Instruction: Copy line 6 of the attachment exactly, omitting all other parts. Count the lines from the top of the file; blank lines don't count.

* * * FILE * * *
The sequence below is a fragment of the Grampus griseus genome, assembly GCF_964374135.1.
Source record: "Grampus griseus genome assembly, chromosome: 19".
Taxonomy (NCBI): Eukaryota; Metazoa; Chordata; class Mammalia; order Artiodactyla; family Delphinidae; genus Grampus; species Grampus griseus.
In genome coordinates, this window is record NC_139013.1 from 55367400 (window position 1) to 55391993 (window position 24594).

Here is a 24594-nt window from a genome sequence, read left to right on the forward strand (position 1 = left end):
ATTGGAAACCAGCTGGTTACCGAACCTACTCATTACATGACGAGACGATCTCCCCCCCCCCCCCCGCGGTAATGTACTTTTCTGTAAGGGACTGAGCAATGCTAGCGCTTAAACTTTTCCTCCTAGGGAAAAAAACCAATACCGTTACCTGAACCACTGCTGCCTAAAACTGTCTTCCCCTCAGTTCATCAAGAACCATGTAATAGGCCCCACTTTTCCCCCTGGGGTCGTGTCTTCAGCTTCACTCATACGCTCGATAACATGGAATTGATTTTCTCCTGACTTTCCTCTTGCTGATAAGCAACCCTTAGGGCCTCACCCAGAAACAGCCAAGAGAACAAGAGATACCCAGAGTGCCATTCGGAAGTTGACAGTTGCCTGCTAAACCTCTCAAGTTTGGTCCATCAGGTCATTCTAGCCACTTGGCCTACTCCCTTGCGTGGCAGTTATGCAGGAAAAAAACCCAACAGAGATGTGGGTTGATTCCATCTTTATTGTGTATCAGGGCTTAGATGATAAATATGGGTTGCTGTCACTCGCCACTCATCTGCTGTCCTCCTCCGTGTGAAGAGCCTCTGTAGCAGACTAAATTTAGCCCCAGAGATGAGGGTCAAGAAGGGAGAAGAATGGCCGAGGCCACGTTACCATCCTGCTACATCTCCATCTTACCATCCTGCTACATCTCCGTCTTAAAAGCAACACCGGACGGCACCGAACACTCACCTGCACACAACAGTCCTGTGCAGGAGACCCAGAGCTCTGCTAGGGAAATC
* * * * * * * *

ATTGGAAACCAGCTGGTTACCGAACCTACTCATTACATGACGAGACGATCTCCCCCCCCCCCCCCGCGGTAATGTACTTTTCTGTAAGGGACTGAGCAATGCTAGCGCTTAAACTTTTCCTCCTAGGGAAAAAAACCAATACCGTTACCTGAACCACTGCTGCCTAAAACTGTCTTCCCCTCAGTTCATCAAGAACCATGTAATAGGCCCCACTTTTCCCCCTGGGGTCGTGTCTTCAGCTTCACTCATACGCTCGATAACATGGAATTGATTTTCTCCTGACTTTCCTCTTGCTGATAAGCAACCCTTAGGGCCTCACCCAGAAACAGCCAAGAGAACAAGAGATACCCAGAGTGCCATTCGGAAGTTGACAGTTGCCTGCTAAACCTCTCAAGTTTGGTCCATCAGGTCATTCTAGCCACTTGGCCTACTCCCTTGCGTGGCAGTTATGCAGGAAAAAAACCCAACAGAGATGTGGGTTGATTCCATCTTTATTGTGTATCAGGGCTTAGATGATAAATATGGGTTGCTGTCACTCGCCACTCATCTGCTGTCCTCCTCCGTGTGAAGAGCCTCTGTAGCAGACTAAATTTAGCCCCAGAGATGAGGGTCAAGAAGGGAGAAGAATGGCCGAGGCCACGTTACCATCCTGCTACATCTCCATCTTACCATCCTGCTACATCTCCGTCTTAAAAGCAACACCGGACGGCACCGAACACTCACCTGCACACAACAGTCCTGTGCAGGAGACCCAGAGCTCTGCTAGGGAAATC